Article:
I've got a few more, but I need to think about them more...

Comment Re:You Tell Me If You're Too Old; What Is Your Goa (Score -1, Flamebait) 418

Mod parent up because the answer is GP. OP was a mercenary for the bubble times and is not interested in tech, let him burn... Programming, like many professional fields, is one you have to continue to learn because the field develops. You can't just slide by with the crappy fad info your college was spinning through you when you were an undergraduate. This OP actually disgusts me a little and is a poor excuse for a techy...uggghhhh...

Comment Re:"while operating a taxicab" (Score 1) 264

How the hell is this consistent at all with, to use a buzzword, American values?

Why shouldn't I be able to cruise around in my car and offer people rides for money without City Hall's permission?

One important reason I can think of is for the rider's safety. I wouldn't knowingly get in an unlicensed tax because they could just kidnap or rob you of all your money with no ramifications. Oftentimes, people riding from airports have a lot of cash on them or other valuables and are good targets. At least with the medallions, there is some track record of the taxis and some legitimacy to them. If you were robbed you could report the taxi and potentially track it down. While just some dude in his own car could easily get away.

Comment Re:Romney waived a red flag (Score 1) 836

It sounded to me like there wasn't an electronic trace of a hacking break-in, but that someone just social-engineered their way into the accounting office, scanned the 1040s to .pdf, copied them to flash drives and walked out. I haven't RthisFA but another one that I read yesterday made it sound like that was what likely (if anything) happened. However, from most accounts, Romney's 1040s would be hundreds of papers each year, so maybe there was no scanning by the intruder at al, and they just sneakernet the stuff off someone's computer inhouse.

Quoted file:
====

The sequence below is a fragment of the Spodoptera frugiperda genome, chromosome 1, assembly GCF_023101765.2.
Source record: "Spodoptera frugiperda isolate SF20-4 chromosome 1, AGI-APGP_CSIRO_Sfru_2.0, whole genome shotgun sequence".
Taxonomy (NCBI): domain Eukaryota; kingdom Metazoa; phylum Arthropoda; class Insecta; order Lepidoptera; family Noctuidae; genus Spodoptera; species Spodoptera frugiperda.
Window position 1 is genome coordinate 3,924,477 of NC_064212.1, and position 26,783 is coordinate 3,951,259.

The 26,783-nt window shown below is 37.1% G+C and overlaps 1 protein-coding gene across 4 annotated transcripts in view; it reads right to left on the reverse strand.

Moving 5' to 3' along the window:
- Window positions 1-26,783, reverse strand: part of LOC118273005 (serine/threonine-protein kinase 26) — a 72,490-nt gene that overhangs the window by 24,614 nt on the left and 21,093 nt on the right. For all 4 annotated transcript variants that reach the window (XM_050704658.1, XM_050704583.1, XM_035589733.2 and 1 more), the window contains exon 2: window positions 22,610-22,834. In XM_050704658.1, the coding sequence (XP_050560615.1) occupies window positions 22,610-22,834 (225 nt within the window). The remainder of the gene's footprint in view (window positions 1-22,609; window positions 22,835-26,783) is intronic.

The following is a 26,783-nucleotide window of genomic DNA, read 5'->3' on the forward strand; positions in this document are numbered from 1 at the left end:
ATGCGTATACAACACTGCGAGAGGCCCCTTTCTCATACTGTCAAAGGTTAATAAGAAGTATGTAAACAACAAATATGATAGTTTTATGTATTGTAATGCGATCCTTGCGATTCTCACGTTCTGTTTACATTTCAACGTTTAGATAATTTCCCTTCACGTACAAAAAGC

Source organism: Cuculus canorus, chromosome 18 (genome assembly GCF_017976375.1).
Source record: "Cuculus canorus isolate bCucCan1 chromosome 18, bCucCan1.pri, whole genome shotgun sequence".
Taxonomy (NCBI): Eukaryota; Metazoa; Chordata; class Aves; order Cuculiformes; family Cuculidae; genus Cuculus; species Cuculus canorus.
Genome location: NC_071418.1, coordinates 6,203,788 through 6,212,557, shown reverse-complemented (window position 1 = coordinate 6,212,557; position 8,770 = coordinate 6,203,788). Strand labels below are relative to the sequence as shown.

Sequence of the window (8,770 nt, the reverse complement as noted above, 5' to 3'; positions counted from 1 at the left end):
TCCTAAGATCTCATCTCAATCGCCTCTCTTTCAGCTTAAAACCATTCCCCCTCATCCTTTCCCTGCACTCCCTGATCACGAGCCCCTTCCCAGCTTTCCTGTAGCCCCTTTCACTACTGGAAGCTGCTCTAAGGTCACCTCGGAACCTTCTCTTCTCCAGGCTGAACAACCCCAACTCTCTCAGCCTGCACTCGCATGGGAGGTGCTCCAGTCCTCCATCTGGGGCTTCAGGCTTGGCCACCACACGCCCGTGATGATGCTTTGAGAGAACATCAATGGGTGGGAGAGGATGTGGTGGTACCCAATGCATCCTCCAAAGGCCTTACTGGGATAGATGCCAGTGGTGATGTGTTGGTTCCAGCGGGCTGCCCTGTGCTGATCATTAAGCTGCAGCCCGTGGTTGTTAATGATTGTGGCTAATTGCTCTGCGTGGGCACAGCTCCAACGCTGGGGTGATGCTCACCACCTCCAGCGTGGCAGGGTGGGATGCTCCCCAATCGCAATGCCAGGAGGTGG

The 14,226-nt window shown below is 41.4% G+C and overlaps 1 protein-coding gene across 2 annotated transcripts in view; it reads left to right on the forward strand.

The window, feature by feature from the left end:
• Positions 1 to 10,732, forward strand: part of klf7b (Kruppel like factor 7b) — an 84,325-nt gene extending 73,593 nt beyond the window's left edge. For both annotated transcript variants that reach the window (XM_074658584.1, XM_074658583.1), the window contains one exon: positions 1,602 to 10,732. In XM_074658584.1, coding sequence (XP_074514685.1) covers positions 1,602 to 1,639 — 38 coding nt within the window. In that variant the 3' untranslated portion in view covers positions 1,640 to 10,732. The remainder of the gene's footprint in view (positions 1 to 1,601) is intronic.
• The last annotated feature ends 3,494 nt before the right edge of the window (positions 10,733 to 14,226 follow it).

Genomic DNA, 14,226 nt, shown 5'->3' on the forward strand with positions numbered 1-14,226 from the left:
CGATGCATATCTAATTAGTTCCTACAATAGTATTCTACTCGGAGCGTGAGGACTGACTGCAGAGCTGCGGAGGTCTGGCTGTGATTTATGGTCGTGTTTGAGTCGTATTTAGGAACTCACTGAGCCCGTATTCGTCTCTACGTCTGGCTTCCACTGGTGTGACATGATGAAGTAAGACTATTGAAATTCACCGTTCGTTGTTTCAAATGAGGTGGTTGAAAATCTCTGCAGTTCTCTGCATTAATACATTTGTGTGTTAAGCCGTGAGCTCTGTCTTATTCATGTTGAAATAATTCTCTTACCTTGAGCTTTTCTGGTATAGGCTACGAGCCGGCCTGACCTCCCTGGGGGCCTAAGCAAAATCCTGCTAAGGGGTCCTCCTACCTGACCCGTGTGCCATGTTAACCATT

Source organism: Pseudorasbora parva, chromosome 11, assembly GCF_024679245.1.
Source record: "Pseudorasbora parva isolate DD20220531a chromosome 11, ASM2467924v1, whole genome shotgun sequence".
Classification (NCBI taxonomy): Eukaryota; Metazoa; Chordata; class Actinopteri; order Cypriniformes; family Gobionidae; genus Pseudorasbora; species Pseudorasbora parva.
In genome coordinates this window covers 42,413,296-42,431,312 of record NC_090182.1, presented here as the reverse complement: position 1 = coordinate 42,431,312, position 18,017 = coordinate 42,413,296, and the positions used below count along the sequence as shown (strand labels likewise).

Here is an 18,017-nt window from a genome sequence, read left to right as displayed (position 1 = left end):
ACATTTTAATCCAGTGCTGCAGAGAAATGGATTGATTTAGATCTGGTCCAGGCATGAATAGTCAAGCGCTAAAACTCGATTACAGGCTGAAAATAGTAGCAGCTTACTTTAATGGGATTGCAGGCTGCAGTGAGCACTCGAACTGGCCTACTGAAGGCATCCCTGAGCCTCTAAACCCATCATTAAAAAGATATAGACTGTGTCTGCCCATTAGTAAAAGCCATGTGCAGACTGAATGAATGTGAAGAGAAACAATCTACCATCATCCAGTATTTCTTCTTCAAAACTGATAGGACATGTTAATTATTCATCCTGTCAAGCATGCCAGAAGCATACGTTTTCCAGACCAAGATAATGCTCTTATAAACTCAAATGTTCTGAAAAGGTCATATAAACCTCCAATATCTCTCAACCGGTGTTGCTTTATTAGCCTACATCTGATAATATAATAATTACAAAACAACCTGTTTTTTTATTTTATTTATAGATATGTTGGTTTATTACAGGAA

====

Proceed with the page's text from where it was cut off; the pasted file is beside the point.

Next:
Businesses

Submission + - Valve Confirms Hardware Plans (ibtimes.com)

redletterdave writes: "Valve is reportedly interested in building hardware. The Bellevue, Wash.-based software developer added a job posting to its site on Tuesday morning for an industrial designer. "We're frustrated by the lack of innovation in the computer hardware space though, so we're jumping in," the posting said. "There's a real void in the marketplace, and opportunities to create compelling user experiences are being overlooked.""
Piracy

Submission + - Most Torrent Downloaders Are Monitored, Study Finds (vice.com)

derekmead writes: A new study from Birmingham University in the U.K. found that people will likely be monitored within hours of downloading popular torrents by at least one of ten or more major monitoring firms. The team, led by security research Tom Chothia, ran software that acted like a BitTorrent client for three years and recorded all of the connections made to it. At SecureComm conference in Padua, Italy this week, the team announced that they found huge monitoring operations tracking downloaders that have been up and running for at least the entirety of their research. According to the team's presentation (PDF), monitors were only regularly detected in Top 100 torrents, while monitoring of more obscure material was more spotty.